Have you heard the cautionary tale about the importer who lost a large amount of money because their Chinese supplier missed a deadline? Or the one about the sudden drop in product quality after three or four orders? We all hear the horror stories and we all hope that our own importing business will not suffer a similar fate.
Clearly, having good relationships with your Chinese suppliers, sound contracts and a quality control system in place will help to protect your business. You may be surprised to learn that understanding Chinese public holidays will also help you to reduce the risk of missed deadlines and product quality degradation on your business.
In this article we will explain how Chinese public holidays may impact your delivery timelines and product quality and provide you with five simple actions that you can put in place to minimise the risk to your business.
As public holidays are generally non-working days, the most obvious impact is that the China-based workers in your product supply chain will not be at work on the legal holidays. Making sure that you have a calendar of Chinese public holidays is a good beginning as you will be able to use this information to plan business meetings and delivery schedules. There are two "Golden Week" holidays in China, the Spring Festival (Chinese New Year) and the National Day Week.
|Get the official calendar of Chinese Public Holidays and factor it into your business planning. The official calendar of holidays is released in early December of the previous year.|
If you do not understand how the holidays are celebrated in China you may only add a week to your lead time for your customer to account for a "Golden Week" holiday. This could be a costly mistake. Many manufacturers will close their factories for a longer period of time adjacent to these major holidays. If you are ordering a product for delivery close to the Spring Festival or National Day week, it is best to check with manufacturer that they have taken the holiday into account when agreeing to the delivery date. If you plan to place an order close to the holiday, make sure that someone will be at work to take your order.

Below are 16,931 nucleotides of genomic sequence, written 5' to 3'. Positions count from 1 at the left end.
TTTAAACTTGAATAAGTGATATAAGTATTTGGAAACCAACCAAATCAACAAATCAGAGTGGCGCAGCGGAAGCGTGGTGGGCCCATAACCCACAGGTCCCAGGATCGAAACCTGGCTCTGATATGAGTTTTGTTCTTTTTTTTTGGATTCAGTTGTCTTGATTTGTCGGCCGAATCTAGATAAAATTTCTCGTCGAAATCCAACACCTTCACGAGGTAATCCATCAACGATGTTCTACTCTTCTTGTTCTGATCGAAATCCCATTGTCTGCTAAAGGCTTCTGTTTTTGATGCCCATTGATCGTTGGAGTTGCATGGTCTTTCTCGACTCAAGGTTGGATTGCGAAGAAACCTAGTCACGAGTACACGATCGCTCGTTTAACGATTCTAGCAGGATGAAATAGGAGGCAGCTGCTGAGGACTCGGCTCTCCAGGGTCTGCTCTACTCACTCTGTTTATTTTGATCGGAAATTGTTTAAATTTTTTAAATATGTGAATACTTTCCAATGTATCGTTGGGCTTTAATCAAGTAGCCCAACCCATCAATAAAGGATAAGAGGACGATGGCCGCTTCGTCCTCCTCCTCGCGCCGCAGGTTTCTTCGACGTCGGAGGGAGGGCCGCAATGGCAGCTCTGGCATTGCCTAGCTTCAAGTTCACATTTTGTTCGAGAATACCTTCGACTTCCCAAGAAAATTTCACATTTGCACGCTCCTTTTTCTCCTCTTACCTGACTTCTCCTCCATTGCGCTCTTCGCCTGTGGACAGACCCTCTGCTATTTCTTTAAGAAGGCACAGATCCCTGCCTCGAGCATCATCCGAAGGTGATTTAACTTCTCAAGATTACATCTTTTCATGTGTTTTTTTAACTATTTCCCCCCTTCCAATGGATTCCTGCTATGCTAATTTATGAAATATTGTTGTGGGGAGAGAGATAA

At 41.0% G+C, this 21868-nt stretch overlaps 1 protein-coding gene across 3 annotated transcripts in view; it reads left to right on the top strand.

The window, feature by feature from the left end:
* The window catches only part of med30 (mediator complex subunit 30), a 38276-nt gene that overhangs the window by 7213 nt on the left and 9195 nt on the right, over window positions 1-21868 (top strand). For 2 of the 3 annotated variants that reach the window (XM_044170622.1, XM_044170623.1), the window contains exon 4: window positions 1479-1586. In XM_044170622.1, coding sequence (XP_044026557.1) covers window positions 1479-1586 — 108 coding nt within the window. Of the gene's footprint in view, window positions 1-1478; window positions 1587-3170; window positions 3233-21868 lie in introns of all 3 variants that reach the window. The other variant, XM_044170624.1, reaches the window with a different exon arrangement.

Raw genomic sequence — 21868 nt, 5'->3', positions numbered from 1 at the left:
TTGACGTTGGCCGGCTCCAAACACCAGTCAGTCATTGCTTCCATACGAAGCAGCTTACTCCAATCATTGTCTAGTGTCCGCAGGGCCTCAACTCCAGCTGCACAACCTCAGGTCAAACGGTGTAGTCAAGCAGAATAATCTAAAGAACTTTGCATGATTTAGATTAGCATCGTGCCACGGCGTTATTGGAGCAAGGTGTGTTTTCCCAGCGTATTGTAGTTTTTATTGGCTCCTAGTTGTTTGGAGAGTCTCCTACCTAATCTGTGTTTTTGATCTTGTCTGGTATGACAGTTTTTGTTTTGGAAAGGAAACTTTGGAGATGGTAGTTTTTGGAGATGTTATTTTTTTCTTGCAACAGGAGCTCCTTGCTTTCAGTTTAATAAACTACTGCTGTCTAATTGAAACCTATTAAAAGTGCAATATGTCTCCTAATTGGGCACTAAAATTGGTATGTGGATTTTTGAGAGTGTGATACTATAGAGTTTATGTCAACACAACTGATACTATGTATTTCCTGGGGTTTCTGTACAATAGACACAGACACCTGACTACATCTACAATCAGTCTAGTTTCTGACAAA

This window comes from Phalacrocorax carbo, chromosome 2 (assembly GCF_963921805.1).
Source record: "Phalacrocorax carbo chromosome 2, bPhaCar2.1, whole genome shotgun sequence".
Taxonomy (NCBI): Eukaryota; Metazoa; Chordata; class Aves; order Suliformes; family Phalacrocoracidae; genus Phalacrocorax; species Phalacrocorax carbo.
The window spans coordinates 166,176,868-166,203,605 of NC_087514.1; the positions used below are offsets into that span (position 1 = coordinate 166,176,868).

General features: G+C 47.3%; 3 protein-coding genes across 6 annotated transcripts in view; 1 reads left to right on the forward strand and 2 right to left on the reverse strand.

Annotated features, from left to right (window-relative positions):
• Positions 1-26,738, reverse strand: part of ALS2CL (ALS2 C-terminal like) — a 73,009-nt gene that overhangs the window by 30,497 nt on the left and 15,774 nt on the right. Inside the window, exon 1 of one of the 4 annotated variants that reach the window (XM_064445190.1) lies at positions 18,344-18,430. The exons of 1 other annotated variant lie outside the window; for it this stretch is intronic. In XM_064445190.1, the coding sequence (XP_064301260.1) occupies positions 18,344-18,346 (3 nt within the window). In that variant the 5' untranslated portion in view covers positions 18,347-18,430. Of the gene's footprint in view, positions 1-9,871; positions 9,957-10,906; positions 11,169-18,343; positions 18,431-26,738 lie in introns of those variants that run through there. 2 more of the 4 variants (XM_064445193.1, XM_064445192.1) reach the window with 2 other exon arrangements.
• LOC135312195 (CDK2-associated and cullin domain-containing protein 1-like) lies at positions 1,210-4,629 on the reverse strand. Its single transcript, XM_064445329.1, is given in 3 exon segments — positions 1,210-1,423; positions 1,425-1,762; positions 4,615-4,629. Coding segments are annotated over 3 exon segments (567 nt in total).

|Find out when your manufacturer will be taking holidays and factor it into your lead times.|
Be aware that the manufacturer will be trying to get as many orders filled as possible in the lead up to the holiday period. To handle the volume of work they may choose to subcontract it out. Your order may be one of those that is subcontracted out, which may impact on product quality.
|Include a clause in your supply contract that specifically prevents the manufacturer from subcontracting your work to others.|
Be aware that your manufacturer is likely to have suppliers producing components of your product (e.g. raw materials or packaging) who will also be on holiday at this time. This increases the risk of delay during this period.
|Include a clause in your supply contract that specifies the delivery date and includes a penalty to the Chinese manufacturer if they fail to meet that date.|
The manufacturing industry employs many seasonal workers, who take this opportunity to travel to back to their home towns to be with their family over the holiday period. Some of these workers may choose not to return to work in the same manufacturing region, which may result in your supplier losing skilled staff with knowledge of your product. The quality of your product may be reduced as your supplier trains new staff.
|Include a clause in your supply contract that includes a penalty if the quality falls short of what is promised by the contract.|
Check out these handy links for more information on this topic
- Information about Chinese Public Holidays may be found here at Travel China Guide. If you are planning for the year ahead, remember that holiday dates are confirmed as official in early December of the previous year.
- Dan Harris at China Law Blog has lots of useful advice on clauses to include when developing a supply contract or manufacturing agreement.
You can learn more about doing business in China from Graham through a Do It Yourself Import Assistance package from QPS Importers. Graham has been importing quality goods from China since 2009. He enjoys passing his knowledge on to other people who would like to import from China.Keep up to date with the news!
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Originally published on 23 January 2014, this article was updated and republished on 26 April 2019.
Author: Kathy Creaner
Kathy loves to talk about gardening, program and project management, doing business in China, social media marketing and customer service.